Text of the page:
PORTO-VECCHIO, Corsica — You know that the shift to crossovers and SUVs has staying power when you find yourself crossing a stream in a Jaguar — on purpose.
During a media introduction this month of the Jaguar E-Pace compact crossover, Jaguar Land Rover officials devised a tortuous obstacle course on this mountainous French island to test the second utility to wear a Jaguar badge.
Jaguar is trying to create some marketing space between its crossovers and those of its competitors from Audi, Infiniti, Mercedes, Porsche and BMW by endowing the E-Pace with serious off-road capability.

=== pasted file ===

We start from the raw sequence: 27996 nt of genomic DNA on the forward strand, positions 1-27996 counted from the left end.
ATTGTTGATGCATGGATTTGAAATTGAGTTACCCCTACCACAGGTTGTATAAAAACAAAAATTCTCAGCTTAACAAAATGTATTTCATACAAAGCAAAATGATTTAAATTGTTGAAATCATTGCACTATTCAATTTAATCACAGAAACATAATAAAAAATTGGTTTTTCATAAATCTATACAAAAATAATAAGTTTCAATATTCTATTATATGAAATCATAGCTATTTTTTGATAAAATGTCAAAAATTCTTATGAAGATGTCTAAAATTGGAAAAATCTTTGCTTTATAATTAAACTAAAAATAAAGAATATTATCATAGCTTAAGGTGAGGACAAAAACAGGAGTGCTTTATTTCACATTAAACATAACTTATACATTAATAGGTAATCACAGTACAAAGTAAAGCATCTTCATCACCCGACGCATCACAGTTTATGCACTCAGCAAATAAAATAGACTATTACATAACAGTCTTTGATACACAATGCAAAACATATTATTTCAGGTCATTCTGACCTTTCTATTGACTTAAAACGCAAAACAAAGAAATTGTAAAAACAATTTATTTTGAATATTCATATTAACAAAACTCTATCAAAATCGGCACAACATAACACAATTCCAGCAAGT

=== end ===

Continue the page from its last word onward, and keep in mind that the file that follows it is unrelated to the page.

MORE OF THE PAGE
Jaguar has an advantage here because the bones of the E-Pace can be found under Land Rover's Discovery Sport and the upcoming generation of the Range Rover Evoque. So even though E-Pace drivers are unlikely to veer far off road, that capability is built-in.
Jaguar engineers, taking a page from Porsche, tuned the E-Pace's four-wheel independent suspension for lively on-road handling. The raised ride height for occasional off-road driving doesn't affect the two-ton vehicle's cornering ability, thanks in part to electronic nannies in the suspension and powertrain that assist the driver in strenuous maneuvers.